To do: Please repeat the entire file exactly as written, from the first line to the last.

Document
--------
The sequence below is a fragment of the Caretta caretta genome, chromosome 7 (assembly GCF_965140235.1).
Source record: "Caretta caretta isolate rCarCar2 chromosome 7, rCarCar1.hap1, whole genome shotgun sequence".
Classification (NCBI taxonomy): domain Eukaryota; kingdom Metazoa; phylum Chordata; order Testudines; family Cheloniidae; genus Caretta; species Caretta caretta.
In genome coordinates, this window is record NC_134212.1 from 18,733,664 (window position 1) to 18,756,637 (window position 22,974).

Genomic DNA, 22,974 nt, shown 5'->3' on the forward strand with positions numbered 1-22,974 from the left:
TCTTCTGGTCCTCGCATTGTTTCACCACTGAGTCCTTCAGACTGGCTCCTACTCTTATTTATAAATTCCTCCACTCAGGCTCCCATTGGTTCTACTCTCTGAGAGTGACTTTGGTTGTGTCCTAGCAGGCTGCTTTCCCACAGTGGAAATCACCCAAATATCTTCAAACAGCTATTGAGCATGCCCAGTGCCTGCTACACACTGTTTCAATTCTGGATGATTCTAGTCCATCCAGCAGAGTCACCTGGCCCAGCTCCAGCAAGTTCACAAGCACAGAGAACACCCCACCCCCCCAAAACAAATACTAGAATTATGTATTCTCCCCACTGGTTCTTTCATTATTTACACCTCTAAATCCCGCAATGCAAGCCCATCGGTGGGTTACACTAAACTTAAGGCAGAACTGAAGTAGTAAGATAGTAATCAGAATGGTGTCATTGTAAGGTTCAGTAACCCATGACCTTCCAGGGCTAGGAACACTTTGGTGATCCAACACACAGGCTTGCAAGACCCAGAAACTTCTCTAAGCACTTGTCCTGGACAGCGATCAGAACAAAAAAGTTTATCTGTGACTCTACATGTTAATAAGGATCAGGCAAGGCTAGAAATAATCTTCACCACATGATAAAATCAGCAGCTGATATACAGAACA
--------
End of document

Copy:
The sequence below is a fragment of the Caretta caretta genome, chromosome 7 (assembly GCF_965140235.1).
Source record: "Caretta caretta isolate rCarCar2 chromosome 7, rCarCar1.hap1, whole genome shotgun sequence".
Classification (NCBI taxonomy): domain Eukaryota; kingdom Metazoa; phylum Chordata; order Testudines; family Cheloniidae; genus Caretta; species Caretta caretta.
In genome coordinates, this window is record NC_134212.1 from 18,733,664 (window position 1) to 18,756,637 (window position 22,974).

Genomic DNA, 22,974 nt, shown 5'->3' on the forward strand with positions numbered 1-22,974 from the left:
TCTTCTGGTCCTCGCATTGTTTCACCACTGAGTCCTTCAGACTGGCTCCTACTCTTATTTATAAATTCCTCCACTCAGGCTCCCATTGGTTCTACTCTCTGAGAGTGACTTTGGTTGTGTCCTAGCAGGCTGCTTTCCCACAGTGGAAATCACCCAAATATCTTCAAACAGCTATTGAGCATGCCCAGTGCCTGCTACACACTGTTTCAATTCTGGATGATTCTAGTCCATCCAGCAGAGTCACCTGGCCCAGCTCCAGCAAGTTCACAAGCACAGAGAACACCCCACCCCCCCAAAACAAATACTAGAATTATGTATTCTCCCCACTGGTTCTTTCATTATTTACACCTCTAAATCCCGCAATGCAAGCCCATCGGTGGGTTACACTAAACTTAAGGCAGAACTGAAGTAGTAAGATAGTAATCAGAATGGTGTCATTGTAAGGTTCAGTAACCCATGACCTTCCAGGGCTAGGAACACTTTGGTGATCCAACACACAGGCTTGCAAGACCCAGAAACTTCTCTAAGCACTTGTCCTGGACAGCGATCAGAACAAAAAAGTTTATCTGTGACTCTACATGTTAATAAGGATCAGGCAAGGCTAGAAATAATCTTCACCACATGATAAAATCAGCAGCTGATATACAGAACA